Chipmakers don’t have a solid track record of selling hardware directly to consumers. That doesn’t stop Qualcomm with a report today outlining plans to create a Nintendo Switch running Android.
According to Android Police, Qualcomm takes a Snapdragon chip and puts it in an Android game console with detachable controllers and the ability to connect to TVs.
The core of the device is said to resemble a “thicker, bulkier smartphone” which allows greater thermal headroom to improve the performance of the unspecified chip. Today’s report speculates that it “will feature the next generation of Snapdragon silicon” given the expected first quarter 2022 release date. It could be announced at the end of this year alongside the successor to the Snapdragon 888. .
It will be paired with a 6,000mAh battery that unsurprisingly harnesses fast charging, as well as 5G (X55) – with cloud gaming often being touted as being enabled by cellular technology. Other known specs include an SD card slot, Bluetooth, GPS, dual zone accelerometers and haptics. The controllers would be entrusted to a third party.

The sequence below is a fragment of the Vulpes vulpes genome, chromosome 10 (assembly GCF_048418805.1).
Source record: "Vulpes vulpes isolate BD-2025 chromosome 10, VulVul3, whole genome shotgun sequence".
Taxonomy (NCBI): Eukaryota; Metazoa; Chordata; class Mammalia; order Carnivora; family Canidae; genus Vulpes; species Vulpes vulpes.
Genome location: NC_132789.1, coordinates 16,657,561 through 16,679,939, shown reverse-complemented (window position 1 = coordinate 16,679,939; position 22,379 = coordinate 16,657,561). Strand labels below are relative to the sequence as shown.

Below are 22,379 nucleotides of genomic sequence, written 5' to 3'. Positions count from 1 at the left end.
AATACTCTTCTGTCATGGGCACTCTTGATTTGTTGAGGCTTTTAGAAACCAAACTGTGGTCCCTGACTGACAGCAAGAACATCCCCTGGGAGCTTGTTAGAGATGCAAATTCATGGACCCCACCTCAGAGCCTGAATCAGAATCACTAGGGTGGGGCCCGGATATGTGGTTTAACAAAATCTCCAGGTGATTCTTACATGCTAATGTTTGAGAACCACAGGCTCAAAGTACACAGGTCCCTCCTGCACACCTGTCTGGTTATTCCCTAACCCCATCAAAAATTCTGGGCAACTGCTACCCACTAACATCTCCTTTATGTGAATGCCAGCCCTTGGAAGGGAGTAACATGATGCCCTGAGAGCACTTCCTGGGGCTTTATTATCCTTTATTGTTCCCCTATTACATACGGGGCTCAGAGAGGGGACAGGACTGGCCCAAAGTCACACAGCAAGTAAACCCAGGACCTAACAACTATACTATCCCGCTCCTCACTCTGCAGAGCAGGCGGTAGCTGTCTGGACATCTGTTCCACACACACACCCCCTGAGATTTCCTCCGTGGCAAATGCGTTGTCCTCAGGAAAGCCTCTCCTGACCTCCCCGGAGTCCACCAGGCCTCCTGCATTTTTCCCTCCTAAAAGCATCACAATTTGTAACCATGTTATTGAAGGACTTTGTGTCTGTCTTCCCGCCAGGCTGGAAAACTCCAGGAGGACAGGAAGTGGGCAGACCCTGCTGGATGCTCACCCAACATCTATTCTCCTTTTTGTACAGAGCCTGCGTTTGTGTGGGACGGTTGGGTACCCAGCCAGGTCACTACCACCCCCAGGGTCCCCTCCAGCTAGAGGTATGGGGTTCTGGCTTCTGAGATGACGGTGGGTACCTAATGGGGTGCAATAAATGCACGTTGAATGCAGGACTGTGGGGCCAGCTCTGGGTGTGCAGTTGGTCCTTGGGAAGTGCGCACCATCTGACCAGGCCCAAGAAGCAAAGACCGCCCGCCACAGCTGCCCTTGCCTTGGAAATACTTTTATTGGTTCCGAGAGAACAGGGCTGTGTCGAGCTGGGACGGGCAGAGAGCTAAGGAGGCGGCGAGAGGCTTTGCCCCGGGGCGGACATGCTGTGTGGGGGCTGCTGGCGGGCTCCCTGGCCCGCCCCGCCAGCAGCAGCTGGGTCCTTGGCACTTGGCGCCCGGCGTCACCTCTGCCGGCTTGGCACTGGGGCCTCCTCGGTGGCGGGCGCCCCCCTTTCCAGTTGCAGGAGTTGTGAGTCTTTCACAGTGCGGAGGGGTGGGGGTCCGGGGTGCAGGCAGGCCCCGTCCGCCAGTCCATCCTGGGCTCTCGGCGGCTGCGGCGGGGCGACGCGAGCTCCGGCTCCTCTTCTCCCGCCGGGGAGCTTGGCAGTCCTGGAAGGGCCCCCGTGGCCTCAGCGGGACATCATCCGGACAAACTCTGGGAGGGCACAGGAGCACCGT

This Qualcomm console will run Android 12 with a “custom launcher”. It could be the first non-Pixel device to launch with the new operating system. Besides the Play Store, Qualcomm would like the Epic Games Store to be preinstalled.
The target price is $ 300, but the exact setup or bundle is unclear. Qualcomm is apparently realistic that this device won’t necessarily take off, but hopes it will encourage “partners to explore new form factors as the line between ‘mobile’ and ‘console’ games blurs further. more.”
That said, this Android-powered Nintendo Switch device will be sold direct to consumers, while Qualcomm is keen on carrier availability as well. Nvidia is the only chip vendor to have successfully sold to consumers, but even its Tegra-powered laptop (and later its tablet) failed. The assumed pricing isn’t unreasonable, but ultimately depends on what content will be available.
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